(2013) Alastair Reynolds, Gollancz, £16.99, hrdbk, 483pp, ISBN 978-0-575-09045-3
It is the 24th century and Chiku is travelling between asteroid starships within a caravan of craft travelling together from Earth to a planet called Crucible 28 light years away. The caravan of ships is 60 years into its journey and, travelling at sub-light speed, has 90 years to go. As Chiku it approaching her own asteroid ship there is a massive explosion.
We, the readers, soon find out that the caravan of ships has been building up too much speed. This was done so as to shorten the interstellar journey, and with the hope that the caravan would develop new propulsion technology so as to be able to slow down at their destination in time: the alternative would be to sail past Crucible at speed. The cause of the massive explosion was illicit research into a prospective new propulsion system.
But why was the research illicit? Well, the caravan is made up of these giant asteroid ships that each carry millions of people: they are in effect travelling cities. Each asteroid ship is largely self-sufficient and if it does need anything then it can invariably be found or made by one of the other ships. Consequently, being so long into the mission some have decided to foresake the mission goal and travel further. With this in mind, not everyone wants to research into new propulsion. However Chiku has other concerns.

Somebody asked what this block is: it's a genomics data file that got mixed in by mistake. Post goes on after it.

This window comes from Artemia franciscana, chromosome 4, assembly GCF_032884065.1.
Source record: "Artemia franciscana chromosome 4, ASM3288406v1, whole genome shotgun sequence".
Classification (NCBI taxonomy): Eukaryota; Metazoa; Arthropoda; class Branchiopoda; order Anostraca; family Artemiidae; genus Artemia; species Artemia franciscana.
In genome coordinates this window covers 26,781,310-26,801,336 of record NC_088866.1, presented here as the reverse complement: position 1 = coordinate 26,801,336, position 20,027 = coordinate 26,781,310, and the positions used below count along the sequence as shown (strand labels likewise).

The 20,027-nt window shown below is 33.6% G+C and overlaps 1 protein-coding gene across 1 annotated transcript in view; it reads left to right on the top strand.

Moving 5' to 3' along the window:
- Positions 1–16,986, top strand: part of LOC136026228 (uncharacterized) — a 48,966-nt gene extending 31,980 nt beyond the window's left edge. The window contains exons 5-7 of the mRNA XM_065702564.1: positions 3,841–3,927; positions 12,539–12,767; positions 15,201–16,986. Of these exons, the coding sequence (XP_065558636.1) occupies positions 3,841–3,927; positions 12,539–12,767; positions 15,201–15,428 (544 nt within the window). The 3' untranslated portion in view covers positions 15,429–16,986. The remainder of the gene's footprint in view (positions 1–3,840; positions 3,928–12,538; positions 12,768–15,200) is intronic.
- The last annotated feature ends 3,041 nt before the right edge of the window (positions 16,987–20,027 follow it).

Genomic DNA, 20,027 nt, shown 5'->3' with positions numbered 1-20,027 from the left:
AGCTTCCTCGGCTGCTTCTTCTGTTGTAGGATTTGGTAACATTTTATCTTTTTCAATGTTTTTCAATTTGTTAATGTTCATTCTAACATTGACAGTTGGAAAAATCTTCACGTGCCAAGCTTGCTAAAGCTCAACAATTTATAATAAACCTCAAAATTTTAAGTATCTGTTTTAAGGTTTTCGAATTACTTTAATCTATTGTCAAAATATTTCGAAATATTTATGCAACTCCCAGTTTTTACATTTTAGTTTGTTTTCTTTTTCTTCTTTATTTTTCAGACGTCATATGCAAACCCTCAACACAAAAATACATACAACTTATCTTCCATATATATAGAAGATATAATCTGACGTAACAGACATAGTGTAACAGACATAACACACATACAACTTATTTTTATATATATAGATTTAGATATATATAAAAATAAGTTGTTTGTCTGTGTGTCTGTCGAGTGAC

Sent ahead of the caravan were 'providers', giant robots of the kind that had been used to help reform the resource depleted and globally warmed Earth. These providers were to build cities for the caravans millions, and the millions more in subsequent following caravans. Have the providers fulfilled their programming?
Chiku is also beginning to get worried that an artificial intelligence on Earth has gone with the providers. And then there is the clearly artificial structure on Crucible that is so big that it can be seen from the Solar system's mode advanced space telescopes…
Meanwhile, back on Earth Chiku is being haunted by a data ghost…
Hang on, Chiku in between the stars and at the same time is light years away back on Earth! How can this be? Well, when Chiku rejuvenated herself (there is longevity medicine in the future) she also created two clones and copied her mind onto them. Because she herself had been rejuvenated and had clones made the result was effectively three identical people with identical memories up to the point where they split. And because they have mind-copying technology, the clones can recombine their new memories in the future should they wish. Indeed the data ghost haunting the Chiku on Earth is a memory pack message from Chiku in space. However a change in data platforms (you know how it is with Microsoft updating every other year) has turned a temporary message block into a permanent one and so the message has ended up as a ghost unable to get through…